Spring Planting Day in Belleville, Kansas gives gardeners the chance to learn | TheFencePost.com

Spring Planting Day in Belleville, Kansas gives gardeners the chance to learn

Amy G. Hadachek

Eleven-year-old Jonan Bush, has a green thumb, even if it's still little.

He likes helping his mom plant new flowers in her garden. When the pair attended Spring Field Day April 24 in Belleville, Kan., hosted by Kansas State University's River Valley Extension District, he got the chance to learn about new plants, something he was very excited about.

That joy about nature is something his mom, Jen Bush, passed on to him. She recently graduated from Kansas State University's River Valley Extension District's Master Gardener program. That means she's more than a hobby gardener — she's been trained in seed starting, lawn care, tree pruning, flower selection, planting and more.

Another Master Gardener, Annette Bredthauer of Belleville, was helping out at the event. She loves the Master Gardener program, she said, and she also loves helping at events like the Spring Field Day.

"I get to offer planting advice, and it's very rewarding," she said.

As Master Gardeners shared their knowledge, aspiring horticulturalists wandered around, ready to pick each other's minds.

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"Just now coming out of production is the drought-tolerant 'Caryopteris Sunshine Blue II' which I really like. It's a fast-grower, it's a happy plant and deer-resistant,' said Brooke Stamm, assistant production manager for Loma Vista Nursery in Ottawa, Kan., during her presentation. "Another shrub I like a lot is the Double Play Red Spirea with its red foliage, and ornamental grass like the Little Bluestem. All three are plants that come back yearly."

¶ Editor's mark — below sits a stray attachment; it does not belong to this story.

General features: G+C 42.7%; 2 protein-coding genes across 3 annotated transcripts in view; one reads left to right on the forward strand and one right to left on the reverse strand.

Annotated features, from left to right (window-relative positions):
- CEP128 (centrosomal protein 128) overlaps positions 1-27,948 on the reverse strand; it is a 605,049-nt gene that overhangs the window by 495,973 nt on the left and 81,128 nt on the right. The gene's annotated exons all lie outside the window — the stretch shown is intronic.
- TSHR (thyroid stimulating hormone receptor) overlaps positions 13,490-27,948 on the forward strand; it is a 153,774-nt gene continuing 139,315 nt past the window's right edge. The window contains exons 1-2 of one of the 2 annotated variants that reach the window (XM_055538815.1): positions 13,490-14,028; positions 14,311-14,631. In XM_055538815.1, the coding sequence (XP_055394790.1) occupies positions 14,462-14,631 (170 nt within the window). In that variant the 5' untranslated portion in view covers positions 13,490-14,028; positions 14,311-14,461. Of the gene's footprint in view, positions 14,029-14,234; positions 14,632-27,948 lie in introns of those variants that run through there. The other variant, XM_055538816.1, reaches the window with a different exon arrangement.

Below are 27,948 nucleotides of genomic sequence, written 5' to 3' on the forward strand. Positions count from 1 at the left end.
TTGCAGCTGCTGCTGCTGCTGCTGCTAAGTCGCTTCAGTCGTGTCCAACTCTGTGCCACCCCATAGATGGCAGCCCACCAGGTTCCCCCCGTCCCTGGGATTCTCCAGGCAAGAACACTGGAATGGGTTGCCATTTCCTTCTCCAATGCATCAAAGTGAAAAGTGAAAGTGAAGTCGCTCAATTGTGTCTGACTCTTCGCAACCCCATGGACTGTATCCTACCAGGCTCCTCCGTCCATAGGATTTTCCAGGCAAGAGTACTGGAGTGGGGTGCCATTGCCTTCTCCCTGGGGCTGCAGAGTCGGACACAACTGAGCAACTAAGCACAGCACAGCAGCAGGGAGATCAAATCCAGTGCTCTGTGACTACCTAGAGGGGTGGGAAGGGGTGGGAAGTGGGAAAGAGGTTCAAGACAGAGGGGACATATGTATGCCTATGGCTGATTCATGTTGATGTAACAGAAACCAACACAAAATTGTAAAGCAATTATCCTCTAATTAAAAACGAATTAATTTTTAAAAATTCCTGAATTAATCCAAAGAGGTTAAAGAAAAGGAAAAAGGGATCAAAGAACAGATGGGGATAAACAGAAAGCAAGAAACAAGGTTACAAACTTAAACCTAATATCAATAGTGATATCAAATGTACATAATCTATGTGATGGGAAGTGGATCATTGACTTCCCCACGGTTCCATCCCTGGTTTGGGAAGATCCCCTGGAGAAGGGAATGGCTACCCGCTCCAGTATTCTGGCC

Stamm works with a propagation crew of seven women who take thousands of cuttings daily, then plant them to see how they grow.

Officials with the River Valley Extension District are also one of several extension units participating in Flower Trials.

"We are involved in the Flower Trials, so we grow and rate the flowers, and then the companies use that information to decide whether to actually release those flowers out to the public," said John Forshee, director of the River Valley Extension District.

Following those trials, another field day will be held in the fall to introduce the new flowers.

"I learned a lot today," said Bonnie Elliott, who attended with her friend Ilah Taylor, both of Belleville. "I learned that I can dig up my tulips when they first turn brown, whereas I used to wait until the fall season."

Elliott and her husband grow wave petunias and raspberry and blackberry bushes, as well tomatoes and cucumbers.

Rosemary Anderson of Concordia, Kan., said she also enjoyed attending the 'Spring Field Day. The event may even have opened her eyes to a new opportunity.

"I'm also considering becoming a Master Gardener," Anderson said. ❖